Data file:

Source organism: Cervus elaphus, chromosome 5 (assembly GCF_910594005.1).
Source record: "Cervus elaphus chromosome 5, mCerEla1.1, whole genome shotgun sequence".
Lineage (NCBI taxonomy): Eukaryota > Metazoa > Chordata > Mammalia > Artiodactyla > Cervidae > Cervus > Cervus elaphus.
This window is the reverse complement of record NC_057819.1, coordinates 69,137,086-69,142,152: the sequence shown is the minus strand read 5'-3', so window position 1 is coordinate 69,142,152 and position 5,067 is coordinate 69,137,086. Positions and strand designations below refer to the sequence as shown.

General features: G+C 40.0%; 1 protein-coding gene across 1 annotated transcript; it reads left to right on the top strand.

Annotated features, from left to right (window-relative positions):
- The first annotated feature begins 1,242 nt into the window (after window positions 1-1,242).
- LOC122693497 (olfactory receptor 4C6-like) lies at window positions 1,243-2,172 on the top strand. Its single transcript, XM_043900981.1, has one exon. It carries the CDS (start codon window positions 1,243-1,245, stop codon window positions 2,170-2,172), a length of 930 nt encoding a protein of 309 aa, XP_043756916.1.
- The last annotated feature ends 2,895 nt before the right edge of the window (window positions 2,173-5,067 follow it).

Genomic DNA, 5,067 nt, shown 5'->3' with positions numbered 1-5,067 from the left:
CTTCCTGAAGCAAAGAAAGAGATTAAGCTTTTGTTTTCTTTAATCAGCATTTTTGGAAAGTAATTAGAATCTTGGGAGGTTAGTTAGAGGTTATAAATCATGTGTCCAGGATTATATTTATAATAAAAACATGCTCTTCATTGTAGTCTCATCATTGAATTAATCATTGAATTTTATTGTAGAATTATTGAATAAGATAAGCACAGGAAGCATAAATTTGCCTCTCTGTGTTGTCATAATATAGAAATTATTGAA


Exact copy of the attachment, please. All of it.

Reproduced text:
Source organism: Cervus elaphus, chromosome 5 (assembly GCF_910594005.1).
Source record: "Cervus elaphus chromosome 5, mCerEla1.1, whole genome shotgun sequence".
Lineage (NCBI taxonomy): Eukaryota > Metazoa > Chordata > Mammalia > Artiodactyla > Cervidae > Cervus > Cervus elaphus.
This window is the reverse complement of record NC_057819.1, coordinates 69,137,086-69,142,152: the sequence shown is the minus strand read 5'-3', so window position 1 is coordinate 69,142,152 and position 5,067 is coordinate 69,137,086. Positions and strand designations below refer to the sequence as shown.

General features: G+C 40.0%; 1 protein-coding gene across 1 annotated transcript; it reads left to right on the top strand.

Annotated features, from left to right (window-relative positions):
- The first annotated feature begins 1,242 nt into the window (after window positions 1-1,242).
- LOC122693497 (olfactory receptor 4C6-like) lies at window positions 1,243-2,172 on the top strand. Its single transcript, XM_043900981.1, has one exon. It carries the CDS (start codon window positions 1,243-1,245, stop codon window positions 2,170-2,172), a length of 930 nt encoding a protein of 309 aa, XP_043756916.1.
- The last annotated feature ends 2,895 nt before the right edge of the window (window positions 2,173-5,067 follow it).

Genomic DNA, 5,067 nt, shown 5'->3' with positions numbered 1-5,067 from the left:
CTTCCTGAAGCAAAGAAAGAGATTAAGCTTTTGTTTTCTTTAATCAGCATTTTTGGAAAGTAATTAGAATCTTGGGAGGTTAGTTAGAGGTTATAAATCATGTGTCCAGGATTATATTTATAATAAAAACATGCTCTTCATTGTAGTCTCATCATTGAATTAATCATTGAATTTTATTGTAGAATTATTGAATAAGATAAGCACAGGAAGCATAAATTTGCCTCTCTGTGTTGTCATAATATAGAAATTATTGAA